At church, I thought sharing what I saw would help some people, help a relationship and maybe a kid’s development. At the wedding, I thought sharing my viewpoint could help fuel love and help spread it to others. I thought about Maya Angelou’s famous quote, “I’ve learned that people will forget what you said, people will forget what you did, but people will never forget how you made them feel.” 

Good goal. Yet whether or not I got to share what I saw, I needed to remember what all artists will eventually learn, that life is an exercise in doing all you can to improve things in the midst of never quite getting to the finish line.

Downshift and consider this: the true artists’ questions are always the same: How did I do today? What progress can I celebrate? And what did I learn about my process?

Forget whether I shared what I saw or whether I created something that changed someone’s life forever. Cultivating awareness of my process to produce and express words, art, beauty, meaning, it can feel like a fruitful exercise, even dangerous. It feels like looking too closely at the how can unbalance the machinery.

But it’s also a necessity, an unavoidable business to encourage my development. Gaining insight and evaluating the machinery isn’t the same as messing with the works (which also is sometimes necessary). Getting a better look in there won’t automatically jinx the final product.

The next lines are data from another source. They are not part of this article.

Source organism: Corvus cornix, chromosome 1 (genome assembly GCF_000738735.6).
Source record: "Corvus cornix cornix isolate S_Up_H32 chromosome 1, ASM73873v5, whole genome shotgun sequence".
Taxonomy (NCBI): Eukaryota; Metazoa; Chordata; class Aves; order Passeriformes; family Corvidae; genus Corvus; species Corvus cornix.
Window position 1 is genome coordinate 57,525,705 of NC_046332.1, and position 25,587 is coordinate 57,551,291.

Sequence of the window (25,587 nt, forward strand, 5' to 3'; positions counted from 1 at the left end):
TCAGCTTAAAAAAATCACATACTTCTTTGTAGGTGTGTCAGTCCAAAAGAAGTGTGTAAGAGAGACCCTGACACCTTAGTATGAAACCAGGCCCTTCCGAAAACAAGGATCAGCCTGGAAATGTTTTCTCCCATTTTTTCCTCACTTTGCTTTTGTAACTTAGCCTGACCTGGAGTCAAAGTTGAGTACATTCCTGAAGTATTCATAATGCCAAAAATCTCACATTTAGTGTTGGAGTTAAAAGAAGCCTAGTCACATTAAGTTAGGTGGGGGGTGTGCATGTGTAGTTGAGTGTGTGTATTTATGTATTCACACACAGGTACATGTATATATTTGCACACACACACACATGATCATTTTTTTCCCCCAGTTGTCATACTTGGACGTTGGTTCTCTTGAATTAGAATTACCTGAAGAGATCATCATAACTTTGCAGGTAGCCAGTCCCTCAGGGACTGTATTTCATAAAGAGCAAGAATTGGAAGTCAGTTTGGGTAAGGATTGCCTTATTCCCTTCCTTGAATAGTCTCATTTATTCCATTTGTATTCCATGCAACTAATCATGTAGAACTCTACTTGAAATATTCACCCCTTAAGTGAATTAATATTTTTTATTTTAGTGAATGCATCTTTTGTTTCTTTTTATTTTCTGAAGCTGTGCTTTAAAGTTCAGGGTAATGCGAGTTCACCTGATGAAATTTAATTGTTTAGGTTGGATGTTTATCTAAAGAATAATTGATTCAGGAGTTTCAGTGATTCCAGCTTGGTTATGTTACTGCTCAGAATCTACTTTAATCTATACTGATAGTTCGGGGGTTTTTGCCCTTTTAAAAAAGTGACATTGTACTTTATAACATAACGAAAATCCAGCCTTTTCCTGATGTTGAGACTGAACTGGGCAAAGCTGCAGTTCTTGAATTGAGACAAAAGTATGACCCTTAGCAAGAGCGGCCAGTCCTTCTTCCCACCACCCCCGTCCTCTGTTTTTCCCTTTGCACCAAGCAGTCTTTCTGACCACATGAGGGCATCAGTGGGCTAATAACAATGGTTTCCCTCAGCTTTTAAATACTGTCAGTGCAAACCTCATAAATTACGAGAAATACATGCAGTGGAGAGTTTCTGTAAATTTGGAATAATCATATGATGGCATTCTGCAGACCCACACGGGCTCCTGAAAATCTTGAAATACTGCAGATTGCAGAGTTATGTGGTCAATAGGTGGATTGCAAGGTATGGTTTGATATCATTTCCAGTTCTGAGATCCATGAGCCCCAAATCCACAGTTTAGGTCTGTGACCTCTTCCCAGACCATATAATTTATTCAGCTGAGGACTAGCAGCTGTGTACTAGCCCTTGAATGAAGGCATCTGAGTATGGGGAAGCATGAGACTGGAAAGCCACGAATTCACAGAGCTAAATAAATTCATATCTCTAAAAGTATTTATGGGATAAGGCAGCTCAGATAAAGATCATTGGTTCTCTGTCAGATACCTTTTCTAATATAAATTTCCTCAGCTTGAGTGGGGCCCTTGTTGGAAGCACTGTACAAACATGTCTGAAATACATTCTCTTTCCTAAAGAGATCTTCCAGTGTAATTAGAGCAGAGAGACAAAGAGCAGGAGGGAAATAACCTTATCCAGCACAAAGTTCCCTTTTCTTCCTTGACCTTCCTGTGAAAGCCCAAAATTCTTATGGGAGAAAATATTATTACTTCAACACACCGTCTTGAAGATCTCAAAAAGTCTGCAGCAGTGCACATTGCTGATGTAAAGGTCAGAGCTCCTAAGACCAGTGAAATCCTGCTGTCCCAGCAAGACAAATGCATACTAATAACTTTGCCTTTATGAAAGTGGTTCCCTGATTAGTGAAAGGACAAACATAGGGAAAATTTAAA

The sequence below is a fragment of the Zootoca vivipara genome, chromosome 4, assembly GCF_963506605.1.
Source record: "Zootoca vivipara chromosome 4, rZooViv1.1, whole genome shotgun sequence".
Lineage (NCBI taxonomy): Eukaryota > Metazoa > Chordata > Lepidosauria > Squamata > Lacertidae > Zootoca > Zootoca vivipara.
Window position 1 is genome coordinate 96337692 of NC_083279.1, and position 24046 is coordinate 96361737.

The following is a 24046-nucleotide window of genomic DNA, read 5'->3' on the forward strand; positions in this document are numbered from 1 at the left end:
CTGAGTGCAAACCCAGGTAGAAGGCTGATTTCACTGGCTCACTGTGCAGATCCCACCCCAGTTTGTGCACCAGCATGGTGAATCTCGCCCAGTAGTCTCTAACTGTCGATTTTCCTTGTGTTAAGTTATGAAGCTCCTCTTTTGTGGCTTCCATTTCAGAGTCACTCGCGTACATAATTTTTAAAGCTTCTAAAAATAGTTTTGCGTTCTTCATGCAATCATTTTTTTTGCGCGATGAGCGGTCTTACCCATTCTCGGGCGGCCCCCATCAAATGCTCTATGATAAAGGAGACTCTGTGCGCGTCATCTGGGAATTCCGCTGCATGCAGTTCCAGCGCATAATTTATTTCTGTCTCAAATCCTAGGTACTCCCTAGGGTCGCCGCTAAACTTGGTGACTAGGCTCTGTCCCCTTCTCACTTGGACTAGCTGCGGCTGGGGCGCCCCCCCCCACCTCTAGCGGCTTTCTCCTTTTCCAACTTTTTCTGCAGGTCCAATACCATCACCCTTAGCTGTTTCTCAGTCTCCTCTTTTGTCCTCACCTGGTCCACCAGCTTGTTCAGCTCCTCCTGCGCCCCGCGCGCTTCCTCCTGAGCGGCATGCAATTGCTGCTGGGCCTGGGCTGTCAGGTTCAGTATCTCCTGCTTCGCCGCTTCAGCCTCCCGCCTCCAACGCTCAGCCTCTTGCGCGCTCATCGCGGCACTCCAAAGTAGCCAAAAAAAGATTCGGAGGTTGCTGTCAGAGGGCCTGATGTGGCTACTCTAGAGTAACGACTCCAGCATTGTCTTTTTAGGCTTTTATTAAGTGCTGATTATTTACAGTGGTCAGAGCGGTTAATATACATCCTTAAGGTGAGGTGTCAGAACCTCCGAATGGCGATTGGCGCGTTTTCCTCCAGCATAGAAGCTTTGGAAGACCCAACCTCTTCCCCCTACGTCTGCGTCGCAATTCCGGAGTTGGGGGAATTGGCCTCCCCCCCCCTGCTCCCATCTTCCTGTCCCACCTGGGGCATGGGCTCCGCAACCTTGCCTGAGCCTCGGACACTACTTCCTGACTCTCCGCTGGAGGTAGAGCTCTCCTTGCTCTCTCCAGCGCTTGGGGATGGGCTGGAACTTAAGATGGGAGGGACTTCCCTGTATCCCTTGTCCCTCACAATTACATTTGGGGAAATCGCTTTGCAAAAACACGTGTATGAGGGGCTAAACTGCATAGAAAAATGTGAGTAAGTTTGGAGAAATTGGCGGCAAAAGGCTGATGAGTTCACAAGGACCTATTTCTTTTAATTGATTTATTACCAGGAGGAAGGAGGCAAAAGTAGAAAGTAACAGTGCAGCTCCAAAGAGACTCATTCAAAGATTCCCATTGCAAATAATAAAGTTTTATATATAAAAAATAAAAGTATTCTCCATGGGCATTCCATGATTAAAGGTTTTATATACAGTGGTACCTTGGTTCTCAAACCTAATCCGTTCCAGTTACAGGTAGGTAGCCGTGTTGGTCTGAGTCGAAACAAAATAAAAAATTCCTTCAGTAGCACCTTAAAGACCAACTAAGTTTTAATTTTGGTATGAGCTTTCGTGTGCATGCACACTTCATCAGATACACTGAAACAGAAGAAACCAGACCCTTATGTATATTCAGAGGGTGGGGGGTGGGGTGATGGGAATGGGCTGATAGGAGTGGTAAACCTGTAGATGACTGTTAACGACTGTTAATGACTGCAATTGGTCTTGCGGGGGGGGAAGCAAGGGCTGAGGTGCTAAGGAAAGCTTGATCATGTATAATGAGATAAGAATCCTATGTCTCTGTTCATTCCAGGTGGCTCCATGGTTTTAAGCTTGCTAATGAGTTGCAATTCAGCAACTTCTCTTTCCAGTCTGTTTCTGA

In fact, if I’d let go of my barricading attempts to control and predict the final product, I might see that greater awareness of my process is the best result–and the only real way forward.

Making art is not a choice for an artist, just like life is not a choice for the alive. Art, like life, is a process.


Which means, of course, it isn’t about a goal, a finish line. It’s about the middle. In the middle, it’s safe to say you can completely forget about the goal and focus on the rewards that are inherent in the journey.

(Are you hearing a favorite theme repeated in here?)

Of course, I easily forget this like everyone does, and I need reminders and encouragement to refocus and enjoy the process. But if I know it’s not about a personal victory at the finish line far out there on the horizon somewhere, maybe I won’t need quite so many reminders.